Germany's position as Europe's leading economic and political power put Chancellor Merkel in an awkward position vis-a-vis how to address Vladimir Putin's extra-territorial activities. With high implied stakes for the post-Cold War order, Germany must carefully balance its self-interest with its obligations to NATO and its neighbors. This makes Germany particularly vulnerable to a backlash, both from Europe -- if it fails to do the 'right' thing -- and Russia, so the Chancellor must proceed with caution.
A majority of Germans remain unconvinced that increased military spending is the answer, with a Reuter's poll from June finding that 74 percent of Germans were strongly opposed to the prospect of having a permanent German presence in the Baltics. It was therefore no surprise that the German government balked at NATO Commander Rasmussen's proposal for members to pledge 2 percent of their GDP to future defense spending. Defense Minister von der Leyen publically stated she believed the 2 percent target was 'arbitrary'.
At present, Germany falls well short of Rasmussen's benchmark, spending only 1.3 percent of its GDP on defense. Given the ongoing NATO orientation toward enhanced economic sanctions against Russia, it is becoming increasingly clear that this is Germany's weapon of choice. A meaningful expanded commitment to conventional armaments remains unlikely in the near term, since Germany is already the second largest overall contributor to NATO (after to the US), and the largest European contributor.
Merkel's public relations "saving grace" is the dated NATO-Russia "Founding Act on Mutual Relations, Cooperation and Security", which, when put into place in 1997 was intended to smooth over Russian concerns about NATO expansion. In the face of the Ukraine Crisis, Germany has conveniently used the Act -- which holds that NATO members must not place "substantial" NATO capabilities in Eastern Europe -- to justify its hesitancy to ramp up its defense spending.
While NATO continues to promote its agenda for a larger presence in the Baltics, Poland asserts that regardless of Germany's decision to uphold the treaty, Russia's invasion of Georgia, and its annexation of Crimea, have effectively scrapped the agreement. Openly parsing the wording of the Founding Act, Rasmussen has stated that while there would be no "permanent stationing" in the Baltics there will be "continuous presence and activity in the air, on land and at sea in the eastern part of the Alliance, on a rotational basis". The semantic difference between "permanent" and "continuous" is just enough to allow NATO to bolster its forces while allowing Germany to avoid a politically damaging "permanent" commitment.
Despite increasing aggression by Russia and pressure from NATO, Merkel remains steadfast in her commitment, having asserted last month that there would be no permanent stationing of combat troops in the Baltics "for the moment", so as not to overstep the Act. Using the words "for the moment" serves the dual purpose of heeding public opinion while leaving the door open to change her stance should circumstances warrant it.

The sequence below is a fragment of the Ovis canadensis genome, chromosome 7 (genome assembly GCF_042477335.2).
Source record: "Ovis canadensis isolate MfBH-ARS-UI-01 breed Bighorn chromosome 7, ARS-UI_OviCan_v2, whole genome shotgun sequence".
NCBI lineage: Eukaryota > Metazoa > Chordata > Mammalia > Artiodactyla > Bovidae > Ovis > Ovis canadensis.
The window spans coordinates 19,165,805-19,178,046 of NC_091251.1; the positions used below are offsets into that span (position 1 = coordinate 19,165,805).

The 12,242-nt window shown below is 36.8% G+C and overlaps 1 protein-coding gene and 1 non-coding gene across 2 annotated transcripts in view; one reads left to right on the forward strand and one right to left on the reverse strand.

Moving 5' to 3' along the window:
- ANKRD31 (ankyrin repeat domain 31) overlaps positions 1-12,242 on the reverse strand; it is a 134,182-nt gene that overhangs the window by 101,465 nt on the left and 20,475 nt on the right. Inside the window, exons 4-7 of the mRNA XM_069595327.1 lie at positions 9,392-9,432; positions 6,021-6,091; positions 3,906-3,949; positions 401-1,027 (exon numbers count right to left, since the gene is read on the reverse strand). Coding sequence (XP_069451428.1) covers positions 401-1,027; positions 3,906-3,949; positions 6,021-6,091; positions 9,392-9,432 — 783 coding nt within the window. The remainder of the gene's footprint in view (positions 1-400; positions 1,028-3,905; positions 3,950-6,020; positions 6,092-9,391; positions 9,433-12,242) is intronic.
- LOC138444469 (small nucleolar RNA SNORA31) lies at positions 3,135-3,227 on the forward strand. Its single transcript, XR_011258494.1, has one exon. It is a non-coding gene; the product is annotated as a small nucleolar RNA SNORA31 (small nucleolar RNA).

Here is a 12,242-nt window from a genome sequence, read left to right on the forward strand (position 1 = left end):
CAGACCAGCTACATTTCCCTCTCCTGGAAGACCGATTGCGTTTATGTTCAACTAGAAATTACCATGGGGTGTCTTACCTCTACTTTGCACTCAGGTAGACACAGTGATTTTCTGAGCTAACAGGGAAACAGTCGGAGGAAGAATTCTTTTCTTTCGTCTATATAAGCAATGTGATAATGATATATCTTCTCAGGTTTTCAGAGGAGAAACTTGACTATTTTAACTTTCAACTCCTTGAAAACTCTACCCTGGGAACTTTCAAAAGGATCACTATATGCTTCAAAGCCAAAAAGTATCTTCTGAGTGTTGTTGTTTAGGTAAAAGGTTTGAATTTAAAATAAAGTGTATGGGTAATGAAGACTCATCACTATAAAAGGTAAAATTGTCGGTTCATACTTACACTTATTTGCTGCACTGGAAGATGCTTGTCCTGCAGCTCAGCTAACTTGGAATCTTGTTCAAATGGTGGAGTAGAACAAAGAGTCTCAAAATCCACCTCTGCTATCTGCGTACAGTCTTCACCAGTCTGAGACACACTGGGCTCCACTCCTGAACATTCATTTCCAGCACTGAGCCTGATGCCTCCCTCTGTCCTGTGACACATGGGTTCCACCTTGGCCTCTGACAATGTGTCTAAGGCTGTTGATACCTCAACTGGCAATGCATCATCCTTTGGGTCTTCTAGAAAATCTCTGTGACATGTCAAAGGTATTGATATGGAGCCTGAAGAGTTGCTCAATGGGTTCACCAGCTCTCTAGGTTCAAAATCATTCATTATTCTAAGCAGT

Germany and Canada -- two of the most vocal nations opposed to NATO's budgetary expansion -- were also the most visible in the Baltic Air Policing Mission, taking the helm of Baltic sorties on September 1st. Germany is chief among NATO nations adhering to NATO's austerity-driven "smart defense" policy, intended to pool resources and coordinate activities in order to do more with less. The expanded Policing Mission offered cost-conscious nations the optics of deterrence without the hefty price. While Germany may not be ready to commit to a Cold War-sized military budget, its participation in the BAPM indicates the limits to its tolerance of further incursions into Ukraine.
Germany intends to do its part to guarantee a broader peace through limited "smart" defense measures. Later this month, it will participate in the "Rapid Trident 2014" military exercises in Ukraine, the first significant foreign presence in the country since the outbreak of tensions with Russia. Can Germany sustain its approach of diplomatic restraint and limited "smart defense" for the foreseeable future?
When in 2006 NATO asked for a similar 2 percent commitment from its 28 members, Germany and 24 other members promptly ignored it. There appears to be an unwritten German budgetary rule, which limits the scope of its military commitments. Since the 1990's, Germany has never committed more than 1.5 percent of its GDP to defense spending. Even in the wake of 9/11 and the increased use of NATO resources for broader anti-terror operations, its military expenditures have consistently remained at 1.5 percent of its GDP.
But that was before the failure of President Obama's attempt to reset relations with Russia, Mr. Putin's brazen attempt to reassert Russian influence in the former Soviet Union, and the Ukraine crisis, which has delivered the potential implications of a NATO military budget shortfall to Germany's doorstep. As Europe's economy continues to flounder and Mr. Putin's antics continue to rattle Europe, the Chancellor should find it difficult to limit future defense spending to 1.5 percent of GDP in the medium-to-long term. That 2 percent threshold is likely to seem more achievable given the potential ramifications of not doing so.
*Daniel Wagner is CEO of Country Risk Solutions, Senior Advisor with Gnarus Advisors, and author of Managing Country Risk. Allison Sorkin is a research analyst with CRS based in New York.